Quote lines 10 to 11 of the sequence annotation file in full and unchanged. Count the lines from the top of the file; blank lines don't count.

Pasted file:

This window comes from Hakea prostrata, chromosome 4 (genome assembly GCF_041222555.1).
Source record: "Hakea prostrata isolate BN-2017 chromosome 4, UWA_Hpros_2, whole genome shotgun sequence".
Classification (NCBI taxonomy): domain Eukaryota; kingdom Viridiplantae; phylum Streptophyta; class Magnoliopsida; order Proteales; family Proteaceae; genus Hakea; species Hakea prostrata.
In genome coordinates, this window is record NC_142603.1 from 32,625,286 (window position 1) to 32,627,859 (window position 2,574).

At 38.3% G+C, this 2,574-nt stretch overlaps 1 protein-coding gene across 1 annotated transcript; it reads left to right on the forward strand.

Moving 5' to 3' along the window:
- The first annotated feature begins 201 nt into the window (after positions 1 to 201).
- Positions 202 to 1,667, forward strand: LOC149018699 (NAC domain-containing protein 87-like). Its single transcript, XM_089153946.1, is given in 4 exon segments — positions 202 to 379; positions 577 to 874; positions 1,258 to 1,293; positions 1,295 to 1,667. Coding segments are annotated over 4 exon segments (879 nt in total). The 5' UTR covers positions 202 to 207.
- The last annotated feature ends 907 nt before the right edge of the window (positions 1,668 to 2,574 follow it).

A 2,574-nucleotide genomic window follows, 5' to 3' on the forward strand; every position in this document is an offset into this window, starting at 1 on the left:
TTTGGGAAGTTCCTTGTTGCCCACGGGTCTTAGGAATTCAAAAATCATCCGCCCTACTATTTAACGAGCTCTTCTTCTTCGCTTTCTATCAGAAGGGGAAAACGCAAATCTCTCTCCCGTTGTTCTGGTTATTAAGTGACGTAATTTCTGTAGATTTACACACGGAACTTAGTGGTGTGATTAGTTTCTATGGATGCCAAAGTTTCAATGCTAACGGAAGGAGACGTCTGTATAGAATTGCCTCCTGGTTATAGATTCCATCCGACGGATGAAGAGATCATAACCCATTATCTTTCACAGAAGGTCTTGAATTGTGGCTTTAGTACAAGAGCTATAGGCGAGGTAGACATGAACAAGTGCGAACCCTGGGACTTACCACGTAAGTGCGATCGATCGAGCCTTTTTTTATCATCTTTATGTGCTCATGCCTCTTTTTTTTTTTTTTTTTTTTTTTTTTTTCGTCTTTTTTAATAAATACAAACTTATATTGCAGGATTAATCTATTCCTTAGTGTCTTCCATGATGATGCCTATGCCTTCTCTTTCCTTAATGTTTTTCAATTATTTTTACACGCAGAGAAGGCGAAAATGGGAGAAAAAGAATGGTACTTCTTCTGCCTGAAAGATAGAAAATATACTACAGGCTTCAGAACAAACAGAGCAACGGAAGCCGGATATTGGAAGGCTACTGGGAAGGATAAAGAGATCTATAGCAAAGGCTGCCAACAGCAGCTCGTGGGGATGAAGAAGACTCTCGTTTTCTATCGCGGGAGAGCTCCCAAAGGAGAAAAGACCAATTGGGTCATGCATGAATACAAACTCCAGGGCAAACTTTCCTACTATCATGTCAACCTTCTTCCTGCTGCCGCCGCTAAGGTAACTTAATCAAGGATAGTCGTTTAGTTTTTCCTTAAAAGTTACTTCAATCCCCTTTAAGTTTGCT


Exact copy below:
A 2,574-nucleotide genomic window follows, 5' to 3' on the forward strand; every position in this document is an offset into this window, starting at 1 on the left:
TTTGGGAAGTTCCTTGTTGCCCACGGGTCTTAGGAATTCAAAAATCATCCGCCCTACTATTTAACGAGCTCTTCTTCTTCGCTTTCTATCAGAAGGGGAAAACGCAAATCTCTCTCCCGTTGTTCTGGTTATTAAGTGACGTAATTTCTGTAGATTTACACACGGAACTTAGTGGTGTGATTAGTTTCTATGGATGCCAAAGTTTCAATGCTAACGGAAGGAGACGTCTGTATAGAATTGCCTCCTGGTTATAGATTCCATCCGACGGATGAAGAGATCATAACCCATTATCTTTCACAGAAGGTCTTGAATTGTGGCTTTAGTACAAGAGCTATAGGCGAGGTAGACATGAACAAGTGCGAACCCTGGGACTTACCACGTAAGTGCGATCGATCGAGCCTTTTTTTATCATCTTTATGTGCTCATGCCTCTTTTTTTTTTTTTTTTTTTTTTTTTTTTCGTCTTTTTTAATAAATACAAACTTATATTGCAGGATTAATCTATTCCTTAGTGTCTTCCATGATGATGCCTATGCCTTCTCTTTCCTTAATGTTTTTCAATTATTTTTACACGCAGAGAAGGCGAAAATGGGAGAAAAAGAATGGTACTTCTTCTGCCTGAAAGATAGAAAATATACTACAGGCTTCAGAACAAACAGAGCAACGGAAGCCGGATATTGGAAGGCTACTGGGAAGGATAAAGAGATCTATAGCAAAGGCTGCCAACAGCAGCTCGTGGGGATGAAGAAGACTCTCGTTTTCTATCGCGGGAGAGCTCCCAAAGGAGAAAAGACCAATTGGGTCATGCATGAATACAAACTCCAGGGCAAACTTTCCTACTATCATGTCAACCTTCTTCCTGCTGCCGCCGCTAAGGTAACTTAATCAAGGATAGTCGTTTAGTTTTTCCTTAAAAGTTACTTCAATCCCCTTTAAGTTTGCT